• Setting Expectations and Boundaries:  Whether working with a trainer or riding for yourself, placing yourself in a position to meet your goals is where it all starts.  We tend to want to jump right to the solutions, without proper evaluation of current skills or whether a process has been established – in order to meet your goals. This pre training pause, taking the time to establish the relationship with your trainer and yourself is the foundation of success.  As a trainer for a discipline that has consequences, I’ve been told I am too uncompromising or too expensive or my methodology takes too long.  We tend to look at what the cost of success looks like – time and money – but what about the cost of failure?  That is your training, that is what I try to bring to every student, the ability to adjust and mitigate risk.  Committing to the process, not the outcome.  The outcome happens because of the process.  I am sharing my 5 rules that I use when working with clients that I hope you would embrace when working with an instructor and for your internal conversation. Here are the 5 rules: 

3a) I am not trying to be their friend

To accurately evaluate and work with a student, a trainer needs to have an objective, and not personal, viewpoint.  A trainer should be friendly and take your personal situation at hand, not make trying to be your friend as an objective.  Students will listen and respect you to the highest level if they know your only objective is to help them improve their riding.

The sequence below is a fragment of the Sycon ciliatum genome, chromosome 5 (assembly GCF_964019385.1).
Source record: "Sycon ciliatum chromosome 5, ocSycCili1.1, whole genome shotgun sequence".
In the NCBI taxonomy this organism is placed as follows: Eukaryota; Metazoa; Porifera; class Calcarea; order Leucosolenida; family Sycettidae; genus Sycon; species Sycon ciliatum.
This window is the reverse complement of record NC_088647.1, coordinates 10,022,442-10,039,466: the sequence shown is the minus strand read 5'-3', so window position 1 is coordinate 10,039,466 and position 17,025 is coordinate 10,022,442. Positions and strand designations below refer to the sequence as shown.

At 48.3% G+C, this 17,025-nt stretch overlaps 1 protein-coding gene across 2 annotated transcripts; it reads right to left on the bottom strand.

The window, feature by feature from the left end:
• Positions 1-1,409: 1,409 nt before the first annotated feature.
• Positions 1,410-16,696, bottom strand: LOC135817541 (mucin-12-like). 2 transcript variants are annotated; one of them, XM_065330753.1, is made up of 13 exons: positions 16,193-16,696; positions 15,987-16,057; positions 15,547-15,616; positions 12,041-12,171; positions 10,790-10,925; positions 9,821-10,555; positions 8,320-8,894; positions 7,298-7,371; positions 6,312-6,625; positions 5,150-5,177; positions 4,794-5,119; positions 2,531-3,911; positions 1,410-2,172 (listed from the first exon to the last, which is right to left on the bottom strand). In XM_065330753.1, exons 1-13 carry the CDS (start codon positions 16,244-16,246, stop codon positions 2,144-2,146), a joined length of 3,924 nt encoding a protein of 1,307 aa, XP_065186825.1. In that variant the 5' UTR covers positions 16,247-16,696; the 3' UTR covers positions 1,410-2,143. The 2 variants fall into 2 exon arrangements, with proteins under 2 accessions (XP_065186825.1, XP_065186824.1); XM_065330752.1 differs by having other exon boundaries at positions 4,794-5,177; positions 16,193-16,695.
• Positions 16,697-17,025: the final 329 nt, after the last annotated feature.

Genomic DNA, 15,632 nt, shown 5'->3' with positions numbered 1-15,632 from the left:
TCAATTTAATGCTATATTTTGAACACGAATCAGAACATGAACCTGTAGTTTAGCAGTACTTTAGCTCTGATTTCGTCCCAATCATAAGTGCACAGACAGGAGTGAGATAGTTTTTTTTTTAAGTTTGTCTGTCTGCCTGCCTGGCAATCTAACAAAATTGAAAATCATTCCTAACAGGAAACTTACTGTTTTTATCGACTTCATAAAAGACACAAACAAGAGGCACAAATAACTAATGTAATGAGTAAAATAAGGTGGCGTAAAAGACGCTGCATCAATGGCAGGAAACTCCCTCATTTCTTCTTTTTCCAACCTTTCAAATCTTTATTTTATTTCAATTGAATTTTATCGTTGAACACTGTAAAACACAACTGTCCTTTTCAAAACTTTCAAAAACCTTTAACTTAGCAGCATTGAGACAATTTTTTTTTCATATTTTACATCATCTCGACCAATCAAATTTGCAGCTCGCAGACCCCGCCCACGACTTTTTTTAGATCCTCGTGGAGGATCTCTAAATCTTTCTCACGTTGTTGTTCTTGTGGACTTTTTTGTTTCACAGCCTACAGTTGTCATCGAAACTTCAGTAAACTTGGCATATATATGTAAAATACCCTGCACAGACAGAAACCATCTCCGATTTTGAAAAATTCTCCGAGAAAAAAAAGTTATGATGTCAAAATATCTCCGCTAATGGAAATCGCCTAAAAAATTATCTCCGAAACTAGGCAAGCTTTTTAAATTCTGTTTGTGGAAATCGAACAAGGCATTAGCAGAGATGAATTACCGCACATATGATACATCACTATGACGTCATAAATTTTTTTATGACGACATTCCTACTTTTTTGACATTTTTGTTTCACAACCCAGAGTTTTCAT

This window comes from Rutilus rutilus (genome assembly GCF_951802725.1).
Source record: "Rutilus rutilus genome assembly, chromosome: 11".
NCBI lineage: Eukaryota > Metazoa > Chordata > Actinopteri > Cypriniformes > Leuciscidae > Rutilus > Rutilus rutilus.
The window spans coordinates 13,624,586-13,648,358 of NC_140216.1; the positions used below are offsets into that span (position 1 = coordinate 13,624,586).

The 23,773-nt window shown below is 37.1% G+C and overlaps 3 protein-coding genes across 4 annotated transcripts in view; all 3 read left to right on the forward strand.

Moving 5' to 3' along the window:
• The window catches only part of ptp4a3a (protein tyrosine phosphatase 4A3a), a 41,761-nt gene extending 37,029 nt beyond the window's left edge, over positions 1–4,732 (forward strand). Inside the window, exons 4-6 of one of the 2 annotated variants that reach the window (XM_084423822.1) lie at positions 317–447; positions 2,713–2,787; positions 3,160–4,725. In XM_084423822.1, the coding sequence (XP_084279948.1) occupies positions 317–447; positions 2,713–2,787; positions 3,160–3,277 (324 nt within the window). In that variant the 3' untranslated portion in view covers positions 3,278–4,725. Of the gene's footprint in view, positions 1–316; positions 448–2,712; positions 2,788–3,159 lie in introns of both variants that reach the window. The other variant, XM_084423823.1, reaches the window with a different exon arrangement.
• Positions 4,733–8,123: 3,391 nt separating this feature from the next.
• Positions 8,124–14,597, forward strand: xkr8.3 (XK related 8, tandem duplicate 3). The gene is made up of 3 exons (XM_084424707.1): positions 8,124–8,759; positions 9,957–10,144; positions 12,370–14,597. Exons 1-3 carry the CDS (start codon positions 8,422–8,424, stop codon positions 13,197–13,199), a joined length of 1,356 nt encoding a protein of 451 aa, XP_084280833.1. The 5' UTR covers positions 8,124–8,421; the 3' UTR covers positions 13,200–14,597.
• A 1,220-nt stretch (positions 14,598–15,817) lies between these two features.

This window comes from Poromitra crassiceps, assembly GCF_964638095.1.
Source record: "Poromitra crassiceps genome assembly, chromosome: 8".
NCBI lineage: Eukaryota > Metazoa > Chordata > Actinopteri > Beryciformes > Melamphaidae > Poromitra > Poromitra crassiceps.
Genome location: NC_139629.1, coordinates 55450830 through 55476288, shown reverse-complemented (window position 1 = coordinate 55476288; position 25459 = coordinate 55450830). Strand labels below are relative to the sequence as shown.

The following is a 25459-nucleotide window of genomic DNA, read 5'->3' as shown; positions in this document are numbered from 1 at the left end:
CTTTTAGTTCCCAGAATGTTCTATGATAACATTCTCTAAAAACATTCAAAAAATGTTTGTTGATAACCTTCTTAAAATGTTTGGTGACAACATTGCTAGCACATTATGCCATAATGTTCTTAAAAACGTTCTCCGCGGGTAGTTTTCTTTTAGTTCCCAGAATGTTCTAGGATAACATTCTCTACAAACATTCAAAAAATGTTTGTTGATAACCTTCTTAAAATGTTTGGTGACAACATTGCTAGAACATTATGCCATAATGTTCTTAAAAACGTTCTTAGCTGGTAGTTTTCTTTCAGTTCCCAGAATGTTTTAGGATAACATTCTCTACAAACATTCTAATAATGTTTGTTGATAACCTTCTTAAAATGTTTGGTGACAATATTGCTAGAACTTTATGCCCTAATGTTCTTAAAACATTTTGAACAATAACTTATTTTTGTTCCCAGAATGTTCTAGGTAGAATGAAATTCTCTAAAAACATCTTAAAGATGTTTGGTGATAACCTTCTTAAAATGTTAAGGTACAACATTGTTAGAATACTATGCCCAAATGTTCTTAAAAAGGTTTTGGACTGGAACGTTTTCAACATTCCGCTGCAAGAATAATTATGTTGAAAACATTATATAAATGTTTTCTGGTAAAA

3b) There needs to be humility

Set aside your ego, embrace the possibility of a better way, and defer to what the best in the world do.  Ask your yourself to be open at looking at different processes of riding.

3c) Be ready for feedback

If you can’t accept feedback, you’ll continue taking things personally and be stuck.  Give yourself permission to accept feedback and understand it’s not personal.  Learning takes time, it’s a process and is based on looping constant evaluation and training.  Accepting feedback from an expert source delivered correctly, should be absolutely welcomed.  And, we take the Top Gun approach – be prepared to be scored.

3d) You have to put your reps in

There are no shortcuts or silver bullets. You have to invest.  Everybody wants to be great….but we forget the really hard part.  Getting good.  You have to be really, really good before getting great.  It’s the slog, the grit of doing your reps day in and day out when no one is watching, that separates amateurs from professionals.  Progress isn’t an accident.  Professionals are predictable because they consistently work at getting better at the fundamentals by putting their reps in.